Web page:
Last night Markus Stumptner and I played a session of Lee Brimmicombe-Wood’s Nightfigher, which is scheduled to be released by GMT Games.
Nightfighter is a little unusual in the world of board wargaming, in that it is semi-cooperative, with an emphasis on narrative, rather than focussing on competitive play per se. The two players consist of one umpire and one player. The umpire secretly moves the bombers, also lets the player know the results of radar sweeps, attempts to visually tally bombers and so on on one map. The player, who operates the defending nightfighters moves fighters, conducts radar and/or searchlight sweeps and so on on another map. The umpire has perfect knowledge of both side’s forces, while the player must attempt to locate and then shoot down the bombers.
The actual game play is quite simple: each turn the umpire moves on any new bombers (the entry for these are randomly generated) and any bombers already on the board are also moved (at their maximum speed). In general, bombers remain within the same hexrow while they are on the board (replicating the ‘bomber stream’). The player then moves the nightfigters and then tried to spot the enemy. The scenario will specify what (if any) radar or searchlights are available, and also weather conditions (which aslo affects spotting). Bombers may also be spotted visually: one or more six-sided dice are rolled and if any bombers are within spotting range that also have a tally number that corresponds to one of the numbers thrown then the bomber is spotted and the umpire so informs the player. Fighters within the same hex as a bomber may fire. Play continues until either all bombers have left the board or have been shot down.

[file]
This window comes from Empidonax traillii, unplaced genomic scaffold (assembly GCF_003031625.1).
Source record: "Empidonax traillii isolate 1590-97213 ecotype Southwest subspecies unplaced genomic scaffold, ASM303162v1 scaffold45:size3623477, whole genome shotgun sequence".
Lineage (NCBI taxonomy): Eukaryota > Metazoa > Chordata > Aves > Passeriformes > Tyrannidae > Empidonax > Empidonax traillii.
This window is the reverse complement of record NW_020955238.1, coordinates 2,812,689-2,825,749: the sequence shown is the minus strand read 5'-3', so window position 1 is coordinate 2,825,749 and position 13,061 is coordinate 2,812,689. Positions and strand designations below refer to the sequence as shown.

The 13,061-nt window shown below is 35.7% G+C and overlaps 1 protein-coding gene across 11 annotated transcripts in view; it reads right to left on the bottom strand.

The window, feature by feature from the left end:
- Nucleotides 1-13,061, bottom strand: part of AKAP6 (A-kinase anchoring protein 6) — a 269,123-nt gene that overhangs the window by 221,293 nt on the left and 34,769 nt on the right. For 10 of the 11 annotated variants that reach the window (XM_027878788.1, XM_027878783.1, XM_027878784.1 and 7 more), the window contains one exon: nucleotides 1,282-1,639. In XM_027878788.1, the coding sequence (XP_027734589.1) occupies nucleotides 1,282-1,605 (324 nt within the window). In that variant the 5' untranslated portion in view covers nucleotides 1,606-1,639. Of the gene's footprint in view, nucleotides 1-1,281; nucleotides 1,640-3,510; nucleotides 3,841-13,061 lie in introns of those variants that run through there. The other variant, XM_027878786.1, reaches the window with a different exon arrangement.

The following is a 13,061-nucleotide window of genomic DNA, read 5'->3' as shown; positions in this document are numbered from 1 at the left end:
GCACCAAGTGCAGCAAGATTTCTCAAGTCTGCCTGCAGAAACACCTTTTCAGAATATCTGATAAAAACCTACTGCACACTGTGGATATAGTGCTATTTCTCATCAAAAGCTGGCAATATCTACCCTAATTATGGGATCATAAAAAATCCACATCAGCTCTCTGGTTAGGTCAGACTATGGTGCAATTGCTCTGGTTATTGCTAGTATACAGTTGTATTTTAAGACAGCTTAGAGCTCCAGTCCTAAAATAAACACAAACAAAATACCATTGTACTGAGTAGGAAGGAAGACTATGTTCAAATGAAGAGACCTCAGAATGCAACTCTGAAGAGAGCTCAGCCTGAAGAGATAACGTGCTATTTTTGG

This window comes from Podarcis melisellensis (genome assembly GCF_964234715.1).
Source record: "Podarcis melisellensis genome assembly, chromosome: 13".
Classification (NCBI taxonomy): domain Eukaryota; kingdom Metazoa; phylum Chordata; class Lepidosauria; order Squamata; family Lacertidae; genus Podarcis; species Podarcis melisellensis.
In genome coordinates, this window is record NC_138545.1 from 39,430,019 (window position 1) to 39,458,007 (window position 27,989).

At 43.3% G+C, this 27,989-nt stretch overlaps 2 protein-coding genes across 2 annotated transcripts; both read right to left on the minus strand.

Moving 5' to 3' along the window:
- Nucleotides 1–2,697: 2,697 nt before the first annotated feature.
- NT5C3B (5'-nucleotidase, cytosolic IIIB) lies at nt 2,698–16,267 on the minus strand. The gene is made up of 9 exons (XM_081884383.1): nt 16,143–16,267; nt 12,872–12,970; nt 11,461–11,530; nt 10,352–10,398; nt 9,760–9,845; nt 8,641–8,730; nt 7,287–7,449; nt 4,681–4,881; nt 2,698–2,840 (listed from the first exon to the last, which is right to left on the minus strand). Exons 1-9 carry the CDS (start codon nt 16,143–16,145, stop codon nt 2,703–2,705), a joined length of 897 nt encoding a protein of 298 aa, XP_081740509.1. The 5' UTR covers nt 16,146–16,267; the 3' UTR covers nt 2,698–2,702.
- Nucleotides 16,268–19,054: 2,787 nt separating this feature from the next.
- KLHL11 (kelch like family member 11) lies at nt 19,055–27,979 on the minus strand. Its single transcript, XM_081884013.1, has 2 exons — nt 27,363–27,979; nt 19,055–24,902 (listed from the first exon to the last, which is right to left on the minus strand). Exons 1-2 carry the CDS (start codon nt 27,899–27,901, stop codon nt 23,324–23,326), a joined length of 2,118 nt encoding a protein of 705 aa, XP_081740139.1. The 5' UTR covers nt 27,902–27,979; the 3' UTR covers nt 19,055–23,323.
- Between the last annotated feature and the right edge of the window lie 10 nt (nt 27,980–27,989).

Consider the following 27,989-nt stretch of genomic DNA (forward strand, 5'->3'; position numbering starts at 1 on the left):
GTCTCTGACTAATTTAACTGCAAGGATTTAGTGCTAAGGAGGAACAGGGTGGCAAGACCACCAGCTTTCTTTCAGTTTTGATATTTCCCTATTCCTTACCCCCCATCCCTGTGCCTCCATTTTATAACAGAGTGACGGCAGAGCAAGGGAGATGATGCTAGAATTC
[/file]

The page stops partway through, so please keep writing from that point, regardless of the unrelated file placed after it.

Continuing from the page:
The game uses programmed instruction to ease players into the more complex scenarios that utilise increasingly sophisticated levels of equipment. The first scenario had nightfigher pilots relying on eyes alone, and is a scenario where the player should celebrate if the enemy is spotted!
In a sense, one could think of it as a two-player solitaire game, where the solitare system relys on a person rather than some other mechanism (such as paragraphs) to keep the gmae engine running. This aspect of game play appeals to me at a level where role-playing games do, where the emphasis is not on beating your competitor, but on interactions with your fellow players to create a narative structure. Not that I think that Nightfighter can’t be played competitively: players could easily swap sides and then determine a winner Each game will certainly plays quickly enough (at least with the first scenarios) for you to do this in a single evening. But playing a wargame in this manner feels pleasantly different and is I think worth experiencing.
Lee is also including a campaign game (and is the reason Markus and I ran a game, so that we could familiarise ourselves with the basic mechanics so that we could get into the campaign system). We played scenario two, with variant C, which featured a raid on Pearl Harbor in 1942. I was the umpire and had the pleasure of seing Markus’ P-40D flying around the map trying to make contact with a pair of Emilys. I delayed the entry of both bombers a turn (there were 2 bombers in total, one due on turn one, the other on turn two). Both ended up flying down the same hex row. Markus managed to maintain radar contact for most of the game. What he didn’t know was that he was in contact with both bombers, nor did he know that he stayed within two hexes of both bombers, flying parallel with them for several turns. He twigged which hexrow they were in and got a shot off at the first bomber (without effect) just before it exited the map (bomber two a couple of hexes behind him).
Neither Markus or I have any expertise in WW2 night figter operations. At least I don’t: Markus has expertise in all sorts of areas. But it had wonderful atmosphere. We’ll look forward to plying it again.